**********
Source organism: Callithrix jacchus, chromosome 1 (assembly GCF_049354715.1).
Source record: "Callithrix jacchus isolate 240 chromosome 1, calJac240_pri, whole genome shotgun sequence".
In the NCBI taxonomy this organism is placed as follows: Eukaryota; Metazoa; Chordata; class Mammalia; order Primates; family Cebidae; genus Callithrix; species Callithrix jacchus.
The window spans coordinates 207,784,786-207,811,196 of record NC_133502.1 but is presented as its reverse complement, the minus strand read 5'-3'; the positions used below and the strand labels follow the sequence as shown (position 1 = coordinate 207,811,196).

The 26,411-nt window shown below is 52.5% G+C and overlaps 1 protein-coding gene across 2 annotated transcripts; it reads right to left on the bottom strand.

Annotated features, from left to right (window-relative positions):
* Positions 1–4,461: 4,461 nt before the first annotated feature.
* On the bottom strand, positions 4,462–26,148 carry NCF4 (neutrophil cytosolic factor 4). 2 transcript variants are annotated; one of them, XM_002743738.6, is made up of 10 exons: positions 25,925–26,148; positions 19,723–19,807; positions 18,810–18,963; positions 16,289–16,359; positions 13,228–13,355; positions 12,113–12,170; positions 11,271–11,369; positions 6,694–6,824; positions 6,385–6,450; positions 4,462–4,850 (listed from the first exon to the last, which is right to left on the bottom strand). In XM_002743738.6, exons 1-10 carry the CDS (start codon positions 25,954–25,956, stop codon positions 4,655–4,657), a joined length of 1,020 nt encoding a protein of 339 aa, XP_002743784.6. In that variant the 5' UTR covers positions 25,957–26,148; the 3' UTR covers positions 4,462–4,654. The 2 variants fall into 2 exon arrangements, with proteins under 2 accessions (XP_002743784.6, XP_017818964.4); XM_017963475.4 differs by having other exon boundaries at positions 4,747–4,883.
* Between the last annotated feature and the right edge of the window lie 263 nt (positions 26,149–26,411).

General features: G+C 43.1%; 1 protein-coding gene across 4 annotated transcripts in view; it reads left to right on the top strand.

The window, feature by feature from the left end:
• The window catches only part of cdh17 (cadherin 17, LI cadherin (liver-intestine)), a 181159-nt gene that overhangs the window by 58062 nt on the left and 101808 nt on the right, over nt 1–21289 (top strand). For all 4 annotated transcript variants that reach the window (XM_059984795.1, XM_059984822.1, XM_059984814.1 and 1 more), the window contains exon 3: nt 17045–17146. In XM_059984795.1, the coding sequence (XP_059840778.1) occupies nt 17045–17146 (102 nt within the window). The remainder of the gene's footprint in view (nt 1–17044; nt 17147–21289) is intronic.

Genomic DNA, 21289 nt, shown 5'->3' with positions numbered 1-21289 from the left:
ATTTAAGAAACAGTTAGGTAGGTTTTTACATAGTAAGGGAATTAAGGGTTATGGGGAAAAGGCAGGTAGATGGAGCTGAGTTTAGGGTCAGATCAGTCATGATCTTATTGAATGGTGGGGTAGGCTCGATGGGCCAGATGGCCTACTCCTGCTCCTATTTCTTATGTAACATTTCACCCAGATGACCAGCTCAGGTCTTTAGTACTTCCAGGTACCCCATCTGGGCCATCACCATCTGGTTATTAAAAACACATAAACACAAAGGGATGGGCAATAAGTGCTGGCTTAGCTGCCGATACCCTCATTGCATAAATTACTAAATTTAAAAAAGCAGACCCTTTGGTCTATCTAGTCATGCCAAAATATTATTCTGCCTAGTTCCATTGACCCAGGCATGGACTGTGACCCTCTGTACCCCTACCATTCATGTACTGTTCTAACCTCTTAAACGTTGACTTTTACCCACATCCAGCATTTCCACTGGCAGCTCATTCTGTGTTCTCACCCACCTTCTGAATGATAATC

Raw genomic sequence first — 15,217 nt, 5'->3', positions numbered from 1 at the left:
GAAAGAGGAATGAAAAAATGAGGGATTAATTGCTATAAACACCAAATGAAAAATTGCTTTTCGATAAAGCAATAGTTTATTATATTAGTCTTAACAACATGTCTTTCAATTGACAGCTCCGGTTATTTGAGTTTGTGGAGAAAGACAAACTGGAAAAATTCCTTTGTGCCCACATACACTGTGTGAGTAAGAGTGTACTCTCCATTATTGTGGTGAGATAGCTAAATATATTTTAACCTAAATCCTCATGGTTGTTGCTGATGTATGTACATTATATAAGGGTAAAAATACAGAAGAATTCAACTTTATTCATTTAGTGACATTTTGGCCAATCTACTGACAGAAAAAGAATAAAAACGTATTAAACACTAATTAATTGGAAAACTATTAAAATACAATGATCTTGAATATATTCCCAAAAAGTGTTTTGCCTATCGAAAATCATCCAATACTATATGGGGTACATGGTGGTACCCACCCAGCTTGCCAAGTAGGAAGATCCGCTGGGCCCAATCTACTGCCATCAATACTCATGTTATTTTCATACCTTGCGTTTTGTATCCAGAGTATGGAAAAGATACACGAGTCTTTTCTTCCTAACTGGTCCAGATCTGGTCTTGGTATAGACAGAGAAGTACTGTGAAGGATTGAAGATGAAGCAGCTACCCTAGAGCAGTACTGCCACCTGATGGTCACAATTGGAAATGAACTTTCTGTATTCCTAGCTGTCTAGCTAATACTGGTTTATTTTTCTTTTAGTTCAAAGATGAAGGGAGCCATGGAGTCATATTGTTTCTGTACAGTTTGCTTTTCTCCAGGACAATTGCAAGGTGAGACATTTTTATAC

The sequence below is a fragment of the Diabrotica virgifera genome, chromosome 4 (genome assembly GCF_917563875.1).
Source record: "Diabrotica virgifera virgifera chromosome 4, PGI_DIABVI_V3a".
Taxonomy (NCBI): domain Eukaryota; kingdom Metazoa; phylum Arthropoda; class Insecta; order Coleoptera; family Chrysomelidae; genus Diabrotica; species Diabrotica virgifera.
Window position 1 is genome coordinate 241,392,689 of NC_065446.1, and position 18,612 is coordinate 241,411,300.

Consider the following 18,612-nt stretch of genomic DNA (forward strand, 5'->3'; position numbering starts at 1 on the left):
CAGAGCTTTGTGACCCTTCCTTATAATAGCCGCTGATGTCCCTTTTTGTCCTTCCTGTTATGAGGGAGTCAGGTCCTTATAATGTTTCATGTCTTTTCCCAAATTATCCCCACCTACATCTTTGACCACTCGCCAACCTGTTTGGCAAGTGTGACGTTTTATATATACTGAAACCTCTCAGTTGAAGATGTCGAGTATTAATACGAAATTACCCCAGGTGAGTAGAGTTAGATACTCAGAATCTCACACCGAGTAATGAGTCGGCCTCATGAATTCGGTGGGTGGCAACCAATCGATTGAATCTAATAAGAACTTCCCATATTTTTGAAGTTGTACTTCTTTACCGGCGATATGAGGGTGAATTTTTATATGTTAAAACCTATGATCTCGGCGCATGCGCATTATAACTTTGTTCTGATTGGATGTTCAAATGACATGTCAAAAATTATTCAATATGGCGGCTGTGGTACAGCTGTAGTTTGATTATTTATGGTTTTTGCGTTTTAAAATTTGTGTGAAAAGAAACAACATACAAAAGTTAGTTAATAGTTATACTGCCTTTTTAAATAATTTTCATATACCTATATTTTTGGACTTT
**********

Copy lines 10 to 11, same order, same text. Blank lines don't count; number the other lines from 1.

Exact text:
General features: G+C 43.1%; 1 protein-coding gene across 4 annotated transcripts in view; it reads left to right on the top strand.

The window, feature by feature from the left end: